In the morning I give the girls a hot mash made from their laying crumbles, oyster shell, scratch grains, horse sweet feed and a couple spoonfuls of reconstituted alfalfa pellets.  Mixed with last night's vegetable cooking water, plate scrapings, meat scraps, gravy, etc, and microwaved in a 1 quart bowl for 2 minutes.   

I really love the way the alfalfa pellets smell... green & wholesome like freshly cut hay.  No stems or stick pieces to gum up their crops.   Also, TSC has other varieties of hay pelllets available; I remember seeing timothy and clover on the shelf.

Proud mom of 2 US Marines!   Happy care-giver to 11 ISA Brown hens, 2 Buff Orpingtons, and 1 Silver Laced Wyandotte; 1 elderly female Rottweiler who thinks she's a cat, 4 sons who are much taller than I am, the most awesome baby granddaughter alive, and a sweet computer geek husband who broods in front of his laptop and hatches incredible software.
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Proud mom of 2 US Marines!   Happy care-giver to 11 ISA Brown hens, 2 Buff Orpingtons, and 1 Silver Laced Wyandotte; 1 elderly female Rottweiler who thinks she's a cat, 4 sons who are much taller than I am, the most awesome baby granddaughter alive, and a sweet computer geek husband who broods in front of his laptop and hatches incredible software.
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post #28 of 63

I have seen crop binding issues when feeding green cut grass but have never had problems with mature dry alfalfa hay. Not saying it couldnt happen.

living on the edge
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living on the edge
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post #29 of 63
Quote:
Originally Posted by western edge 

I have seen crop binding issues when feeding green cut grass but have never had problems with mature dry alfalfa hay. Not saying it couldnt happen.


The eat cut grass clippings?? geesh this is all so darn new!

5 Red Sexlink, 5 turkens, 5 Barred Plymouth, 5 RIR, 5 Black Australorp
2 Brahmas & 3 EE'ers
On the other hand: Mom to 4, Britt 20, Homeschool teacher to Jeron 12, Elayna 7 and Lydia 5 & SAHM/WAHM (self employed), wife to Brian
My belief: Be nice to everyone you meet, we are all fighting some sort of battle in our life.
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5 Red Sexlink, 5 turkens, 5 Barred Plymouth, 5 RIR, 5 Black Australorp
2 Brahmas & 3 EE'ers
On the other hand: Mom to 4, Britt 20, Homeschool teacher to Jeron 12, Elayna 7 and Lydia 5 & SAHM/WAHM (self employed), wife to Brian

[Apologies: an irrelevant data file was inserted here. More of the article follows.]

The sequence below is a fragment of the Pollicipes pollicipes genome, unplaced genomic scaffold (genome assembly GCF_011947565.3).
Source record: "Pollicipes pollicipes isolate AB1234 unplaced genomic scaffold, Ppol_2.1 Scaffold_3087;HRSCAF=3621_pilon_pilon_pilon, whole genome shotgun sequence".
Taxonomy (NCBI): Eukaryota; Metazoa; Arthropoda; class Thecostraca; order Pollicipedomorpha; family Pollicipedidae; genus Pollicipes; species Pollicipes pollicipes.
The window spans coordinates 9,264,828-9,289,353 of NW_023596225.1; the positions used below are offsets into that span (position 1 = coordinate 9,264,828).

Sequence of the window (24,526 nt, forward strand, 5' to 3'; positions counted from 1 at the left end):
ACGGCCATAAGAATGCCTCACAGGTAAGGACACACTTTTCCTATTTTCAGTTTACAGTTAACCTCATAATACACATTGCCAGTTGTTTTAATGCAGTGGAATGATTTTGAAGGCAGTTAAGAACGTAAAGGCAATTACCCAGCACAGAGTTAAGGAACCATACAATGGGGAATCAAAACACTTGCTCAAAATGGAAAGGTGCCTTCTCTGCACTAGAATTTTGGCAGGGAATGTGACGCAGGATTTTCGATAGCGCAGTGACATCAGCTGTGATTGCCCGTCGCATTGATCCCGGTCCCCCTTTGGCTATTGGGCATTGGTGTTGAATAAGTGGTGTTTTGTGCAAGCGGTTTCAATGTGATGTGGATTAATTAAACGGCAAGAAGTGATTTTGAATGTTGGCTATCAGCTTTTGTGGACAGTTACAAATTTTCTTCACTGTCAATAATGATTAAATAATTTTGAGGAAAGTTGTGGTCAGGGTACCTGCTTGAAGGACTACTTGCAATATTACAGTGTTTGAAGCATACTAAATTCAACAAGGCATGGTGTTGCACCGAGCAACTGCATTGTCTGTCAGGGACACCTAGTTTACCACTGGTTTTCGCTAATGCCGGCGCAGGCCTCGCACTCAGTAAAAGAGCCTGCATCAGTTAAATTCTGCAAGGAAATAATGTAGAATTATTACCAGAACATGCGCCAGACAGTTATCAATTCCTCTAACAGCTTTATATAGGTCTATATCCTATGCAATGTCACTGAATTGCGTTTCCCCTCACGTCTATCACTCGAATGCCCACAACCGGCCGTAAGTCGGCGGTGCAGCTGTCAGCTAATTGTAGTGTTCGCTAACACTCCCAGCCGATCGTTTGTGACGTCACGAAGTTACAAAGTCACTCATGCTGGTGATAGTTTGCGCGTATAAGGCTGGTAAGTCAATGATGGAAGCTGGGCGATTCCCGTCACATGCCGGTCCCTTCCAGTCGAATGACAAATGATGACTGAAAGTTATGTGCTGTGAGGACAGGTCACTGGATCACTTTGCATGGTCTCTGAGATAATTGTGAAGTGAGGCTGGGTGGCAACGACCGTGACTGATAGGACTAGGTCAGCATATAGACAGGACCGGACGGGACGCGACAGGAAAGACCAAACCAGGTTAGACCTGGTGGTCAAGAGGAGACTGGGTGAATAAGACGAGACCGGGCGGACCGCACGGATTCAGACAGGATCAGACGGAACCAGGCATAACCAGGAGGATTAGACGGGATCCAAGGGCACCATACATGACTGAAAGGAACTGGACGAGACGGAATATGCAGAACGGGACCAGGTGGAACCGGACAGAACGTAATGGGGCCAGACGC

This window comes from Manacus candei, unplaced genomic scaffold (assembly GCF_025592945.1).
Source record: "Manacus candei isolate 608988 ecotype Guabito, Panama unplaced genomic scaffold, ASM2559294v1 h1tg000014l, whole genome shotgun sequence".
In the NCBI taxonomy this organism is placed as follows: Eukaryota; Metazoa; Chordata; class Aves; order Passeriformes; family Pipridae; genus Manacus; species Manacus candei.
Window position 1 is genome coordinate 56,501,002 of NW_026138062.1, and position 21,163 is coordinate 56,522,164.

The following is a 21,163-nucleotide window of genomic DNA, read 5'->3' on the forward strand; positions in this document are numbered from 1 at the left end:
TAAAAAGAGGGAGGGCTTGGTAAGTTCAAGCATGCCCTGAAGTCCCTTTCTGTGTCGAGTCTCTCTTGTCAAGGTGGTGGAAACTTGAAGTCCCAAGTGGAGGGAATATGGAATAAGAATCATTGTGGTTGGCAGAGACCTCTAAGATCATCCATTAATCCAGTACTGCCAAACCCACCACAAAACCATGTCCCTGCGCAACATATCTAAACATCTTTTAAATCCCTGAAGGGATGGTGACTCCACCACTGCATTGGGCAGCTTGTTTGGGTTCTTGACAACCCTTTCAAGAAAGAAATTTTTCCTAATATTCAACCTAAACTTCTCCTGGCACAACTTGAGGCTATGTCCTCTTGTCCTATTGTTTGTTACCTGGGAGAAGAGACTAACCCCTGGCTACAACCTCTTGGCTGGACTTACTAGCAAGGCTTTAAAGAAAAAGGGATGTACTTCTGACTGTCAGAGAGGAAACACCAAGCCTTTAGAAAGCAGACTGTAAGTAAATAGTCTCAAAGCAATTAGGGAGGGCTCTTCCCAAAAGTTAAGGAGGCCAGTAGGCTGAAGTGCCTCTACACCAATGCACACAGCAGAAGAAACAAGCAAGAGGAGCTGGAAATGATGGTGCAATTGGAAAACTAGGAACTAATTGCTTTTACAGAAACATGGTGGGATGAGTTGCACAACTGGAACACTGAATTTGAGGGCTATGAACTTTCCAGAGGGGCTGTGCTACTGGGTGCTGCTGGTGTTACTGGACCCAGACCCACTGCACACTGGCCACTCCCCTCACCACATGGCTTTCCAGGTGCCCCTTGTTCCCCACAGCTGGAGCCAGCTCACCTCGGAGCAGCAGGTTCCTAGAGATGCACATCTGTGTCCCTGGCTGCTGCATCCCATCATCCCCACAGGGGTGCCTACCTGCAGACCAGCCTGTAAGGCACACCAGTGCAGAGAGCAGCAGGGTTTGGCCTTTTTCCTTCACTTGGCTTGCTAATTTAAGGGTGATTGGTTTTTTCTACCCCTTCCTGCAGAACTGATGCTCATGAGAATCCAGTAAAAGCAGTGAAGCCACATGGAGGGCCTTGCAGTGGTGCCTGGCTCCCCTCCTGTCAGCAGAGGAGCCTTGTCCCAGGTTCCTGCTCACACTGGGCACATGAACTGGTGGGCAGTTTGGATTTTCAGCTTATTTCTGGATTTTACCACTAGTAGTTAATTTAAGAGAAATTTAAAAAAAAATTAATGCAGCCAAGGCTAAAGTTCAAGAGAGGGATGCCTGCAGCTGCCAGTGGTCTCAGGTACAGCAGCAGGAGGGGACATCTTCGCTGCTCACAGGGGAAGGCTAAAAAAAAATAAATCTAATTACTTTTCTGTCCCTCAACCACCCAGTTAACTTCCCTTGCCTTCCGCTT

My belief: Be nice to everyone you meet, we are all fighting some sort of battle in our life.
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post #30 of 63
Quote:
Originally Posted by cyanne 
Quote:
Originally Posted by Wynette 

PLEASE, to those feeding hay - any type - to chickens: be very, very careful, as they can become cropbound when eating hay.  I lost a pullet that had eaten too much hay; it got all balled up in her crop...it was awful.

I would think the soaking of alfalfa cubes would be better than just straight flakes, as it's chopped into smaller pieces.  Yep, they love it...but it often does not love them back.


The stuff I have isn't the same as most hay...coastal hay for example is long strands of dried grass, so if they eat it it can wad up inside their crop and leave them crop bound.  The alfalfa I have is more like a dried clover consistency.  There are some stems, but the chickens ignore those and just eat the little dried leaves. 

I'm not sure those could cause them to get crop bound even if they did eat a whole bunch...then again, I've never met an animal that couldn't find SOME way to hurt itself and cause you a heart attack/drain your wallet on vet bills no matter how careful you are with them. roll


Alfalfa "hay" is very different than grass hay as Alfalfa isn't a grass. It's a leafy plant, a legume actually, that does not stay intact the way grass hay does. When I can find Alfalfa hay I lie to feed it in the winter as a substitute for the green food the birds access in the summer.

APA General Licensed Judge with 50 years experience raising and showing all manner of fowl.

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APA General Licensed Judge with 50 years experience raising and showing all manner of fowl.